Biology; Chemistry and chemical biology; Chemical and biological engineering; Biomedical engineering
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Heparinase: In Vivo Activity and Immunogenicity in Rabbits, M.D. Klein, R.A. Drongowski, R.J. Linhardt, C.L. Cooney, R.S. Langer, Journal of Clinical and Laboratory Medicine, 102, 828-837 (1983).
Anticoagulation with heparin is required during extracorporeal circulation for hemodialysis and cardiopulmonary bypass as well as during vascular surgery. Reversal of anticoagulation with protamine may be associated with hypotension and rebound anticoagulation and requires stoichiometric doses. Heparinase from Flavobacterium heparinum catalytically degrades heparin and reverses its anticoagulant effect. Heparin was administered to New Zealand White rabbits and plasma levels were assayed with the APTT anticoagulant assay and the azure A chemical assay. Heparinase actively degraded heparin both in vitro in rabbit plasma and in vivo in rabbit blood as determined by both the anticoagulant and chemical assays when compared to control heparin disappearance curves. Antibodies to heparinase were demonstrated by the ELISA technique in rabbits receiving i.v. heparinase. These antibodies, however, did not effect the activity of the enzyme in vitro or in vivo. No toxic effects of heparinase were noted in observations of the animals or in blood and histologic studies. Heparinase, either free or immobilized, may be a useful heparin-reversing agent without the drawbacks of protamine.;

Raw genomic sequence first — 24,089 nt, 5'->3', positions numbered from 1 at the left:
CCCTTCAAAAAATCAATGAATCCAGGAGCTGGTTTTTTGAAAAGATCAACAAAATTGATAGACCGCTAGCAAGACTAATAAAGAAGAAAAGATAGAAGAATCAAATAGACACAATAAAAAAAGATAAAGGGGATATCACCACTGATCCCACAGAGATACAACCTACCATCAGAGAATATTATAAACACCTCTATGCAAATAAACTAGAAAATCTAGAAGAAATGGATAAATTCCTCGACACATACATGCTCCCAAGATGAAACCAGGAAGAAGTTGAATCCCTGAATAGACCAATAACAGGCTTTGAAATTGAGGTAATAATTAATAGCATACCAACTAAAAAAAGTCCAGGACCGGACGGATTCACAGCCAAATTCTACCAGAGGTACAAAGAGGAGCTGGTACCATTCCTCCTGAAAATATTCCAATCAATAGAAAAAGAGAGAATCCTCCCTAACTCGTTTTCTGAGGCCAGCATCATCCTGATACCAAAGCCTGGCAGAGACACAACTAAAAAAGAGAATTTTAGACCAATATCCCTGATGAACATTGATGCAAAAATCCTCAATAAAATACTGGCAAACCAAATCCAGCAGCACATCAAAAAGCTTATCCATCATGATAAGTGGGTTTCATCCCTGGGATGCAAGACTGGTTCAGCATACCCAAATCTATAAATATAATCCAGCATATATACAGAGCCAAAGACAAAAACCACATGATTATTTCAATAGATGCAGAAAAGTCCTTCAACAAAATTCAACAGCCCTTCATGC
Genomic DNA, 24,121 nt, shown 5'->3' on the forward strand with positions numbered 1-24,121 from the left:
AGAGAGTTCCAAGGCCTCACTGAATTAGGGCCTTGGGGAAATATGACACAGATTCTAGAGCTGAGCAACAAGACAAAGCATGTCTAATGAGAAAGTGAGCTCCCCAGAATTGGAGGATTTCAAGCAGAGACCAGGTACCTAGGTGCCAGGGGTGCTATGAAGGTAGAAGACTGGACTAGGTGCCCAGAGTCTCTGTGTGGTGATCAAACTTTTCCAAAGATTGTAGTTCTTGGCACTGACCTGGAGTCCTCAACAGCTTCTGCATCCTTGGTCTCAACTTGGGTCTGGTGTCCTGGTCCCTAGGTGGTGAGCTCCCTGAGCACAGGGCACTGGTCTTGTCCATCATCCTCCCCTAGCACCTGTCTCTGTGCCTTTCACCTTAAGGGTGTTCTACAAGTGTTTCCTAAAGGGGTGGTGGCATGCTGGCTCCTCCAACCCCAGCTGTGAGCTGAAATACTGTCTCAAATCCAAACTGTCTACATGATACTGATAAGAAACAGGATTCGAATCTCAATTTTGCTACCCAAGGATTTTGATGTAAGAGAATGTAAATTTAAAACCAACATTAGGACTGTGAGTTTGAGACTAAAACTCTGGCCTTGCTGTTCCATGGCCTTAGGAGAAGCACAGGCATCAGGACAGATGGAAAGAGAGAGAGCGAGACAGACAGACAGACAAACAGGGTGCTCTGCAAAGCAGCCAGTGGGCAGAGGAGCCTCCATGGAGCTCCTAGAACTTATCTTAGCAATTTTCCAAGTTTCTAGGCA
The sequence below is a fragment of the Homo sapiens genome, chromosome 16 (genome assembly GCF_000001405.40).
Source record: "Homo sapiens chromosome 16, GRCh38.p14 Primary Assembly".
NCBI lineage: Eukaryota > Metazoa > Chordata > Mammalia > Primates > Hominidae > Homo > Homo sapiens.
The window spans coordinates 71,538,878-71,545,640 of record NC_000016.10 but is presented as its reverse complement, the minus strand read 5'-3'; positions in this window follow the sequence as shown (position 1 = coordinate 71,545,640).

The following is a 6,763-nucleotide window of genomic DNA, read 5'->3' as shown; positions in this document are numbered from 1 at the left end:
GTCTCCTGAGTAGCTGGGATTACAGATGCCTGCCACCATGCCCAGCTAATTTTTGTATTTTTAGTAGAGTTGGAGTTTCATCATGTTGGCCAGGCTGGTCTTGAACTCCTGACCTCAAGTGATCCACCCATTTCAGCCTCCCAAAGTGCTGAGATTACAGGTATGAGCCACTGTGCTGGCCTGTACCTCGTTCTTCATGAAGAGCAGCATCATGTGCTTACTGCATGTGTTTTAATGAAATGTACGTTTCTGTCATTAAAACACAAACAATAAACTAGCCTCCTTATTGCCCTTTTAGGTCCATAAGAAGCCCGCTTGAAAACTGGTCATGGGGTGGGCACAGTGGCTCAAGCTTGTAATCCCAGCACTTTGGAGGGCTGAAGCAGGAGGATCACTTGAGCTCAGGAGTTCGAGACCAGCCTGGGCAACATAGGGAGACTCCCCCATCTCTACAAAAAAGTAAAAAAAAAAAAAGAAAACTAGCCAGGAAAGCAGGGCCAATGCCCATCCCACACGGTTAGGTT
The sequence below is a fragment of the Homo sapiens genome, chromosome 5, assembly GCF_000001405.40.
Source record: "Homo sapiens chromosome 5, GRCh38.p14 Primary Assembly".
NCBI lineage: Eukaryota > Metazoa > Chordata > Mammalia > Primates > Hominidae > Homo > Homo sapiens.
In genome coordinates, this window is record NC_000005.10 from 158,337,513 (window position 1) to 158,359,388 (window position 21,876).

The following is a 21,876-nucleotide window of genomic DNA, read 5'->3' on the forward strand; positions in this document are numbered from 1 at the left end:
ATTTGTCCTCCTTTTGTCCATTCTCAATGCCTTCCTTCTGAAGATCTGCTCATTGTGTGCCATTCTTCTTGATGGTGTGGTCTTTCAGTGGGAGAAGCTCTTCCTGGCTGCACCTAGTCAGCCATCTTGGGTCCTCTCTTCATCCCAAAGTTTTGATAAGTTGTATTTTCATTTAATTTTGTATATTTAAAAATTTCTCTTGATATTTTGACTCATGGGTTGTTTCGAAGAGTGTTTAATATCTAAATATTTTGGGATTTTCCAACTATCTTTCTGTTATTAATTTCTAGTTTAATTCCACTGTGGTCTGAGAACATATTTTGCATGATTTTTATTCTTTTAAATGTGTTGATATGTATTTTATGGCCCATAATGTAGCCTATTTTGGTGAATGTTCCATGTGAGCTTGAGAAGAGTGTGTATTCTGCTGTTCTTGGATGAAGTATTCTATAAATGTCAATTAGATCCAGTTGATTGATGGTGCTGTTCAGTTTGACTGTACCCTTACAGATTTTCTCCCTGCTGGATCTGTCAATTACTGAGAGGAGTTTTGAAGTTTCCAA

Journal of Clinical and Laboratory Medicine, 102, 828-837; Note : if this item contains full text it may be a preprint, author manuscript, or a Gold OA copy that permits redistribution with a license such as CC BY. The final version is available through the publisher’s platform.
The Linhardt Research Labs.; The Shirley Ann Jackson, Ph.D. Center for Biotechnology and Interdisciplinary Studies (CBIS);
The Linhardt Research Labs Online Collection; Rensselaer Polytechnic Institute, Troy, NY; https://harc.rpi.edu/;